Chapter XIII outlines provisions for the contempt of the lawful authority of public servants. Under Section 204 of BNS regarding the absconding to avoid service or summons of other proceedings, the fine amount has been increased from Five Hundred Rupees to Five Thousand Rupees, and when production of document, including electronic records, is necessary, then the fine has been increased from Thousand Rupees to Ten Thousand Rupees.

Section 205, 206 and 208 similarly raises the penalty and includes the penalty for non-production of electronic record, for preventing service of summons or other proceeding, or preventing public,  non-attendance in obedience to an order from public servant, and omission to produce document to public servant by person legally bound to produce it, respectively. 

It is the similar case for Sections 209 – 213, 215,- 217 and 219 – 221. Section 207 includes community service as a form of penalty. The BNS also adds Section 224 as a fresh provision regarding the attempt to commit suicide to compel or restrain the exercise of lawful power.

The provision addresses the act of attempting suicide with the specific intent to coerce or hinder a public servant from carrying out their official duties. The provision outlines the consequences for such an action, stipulating that the individual involved may face punishment in the form of simple imprisonment, a fine, or both, as determined by the judicial authority handling the case. Additionally, community service may be imposed as an alternative penalty.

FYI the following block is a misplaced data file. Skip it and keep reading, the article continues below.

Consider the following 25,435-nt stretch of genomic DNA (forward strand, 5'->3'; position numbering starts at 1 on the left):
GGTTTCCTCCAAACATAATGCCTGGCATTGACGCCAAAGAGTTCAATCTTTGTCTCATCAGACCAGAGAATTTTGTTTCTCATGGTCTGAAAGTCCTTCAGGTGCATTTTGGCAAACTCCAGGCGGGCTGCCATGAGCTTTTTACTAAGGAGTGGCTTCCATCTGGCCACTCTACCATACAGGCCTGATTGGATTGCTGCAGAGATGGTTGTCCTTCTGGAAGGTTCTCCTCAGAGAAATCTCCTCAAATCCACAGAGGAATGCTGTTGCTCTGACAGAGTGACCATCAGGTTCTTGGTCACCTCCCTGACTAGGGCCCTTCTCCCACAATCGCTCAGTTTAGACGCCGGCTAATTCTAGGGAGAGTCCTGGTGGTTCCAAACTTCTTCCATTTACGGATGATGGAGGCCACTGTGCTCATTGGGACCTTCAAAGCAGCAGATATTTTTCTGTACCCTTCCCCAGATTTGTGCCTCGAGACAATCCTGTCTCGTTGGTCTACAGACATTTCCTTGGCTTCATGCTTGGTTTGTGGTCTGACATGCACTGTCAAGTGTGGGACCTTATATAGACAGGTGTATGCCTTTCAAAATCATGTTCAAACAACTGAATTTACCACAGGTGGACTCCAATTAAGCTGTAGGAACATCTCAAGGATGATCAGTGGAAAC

This provision underscores the seriousness with which the law regards any attempt to exploit or obstruct the functions of public servants through self-harm, emphasizing the importance of upholding the integrity of public service and ensuring that individuals cannot evade legal accountability through such actions.

CONCLUSION

Noteworthy enhancements include stricter penalties for electoral malpractices, counterfeiting, and offences against public tranquillity, reflecting a commitment to upholding democratic values, security, and social harmony. Furthermore, the inclusion of provisions such as community service as a form of penalty demonstrates a progressive approach towards rehabilitation and community engagement within the justice system.

By embracing these reforms, the BNS heralds a new era of legal governance, where the principles of justice, integrity, and public welfare serve as guiding pillars. As India adapts to evolving societal dynamics, the BNS stands as a testament to the nation’s unwavering dedication to fostering a fair, equitable, and law-abiding society.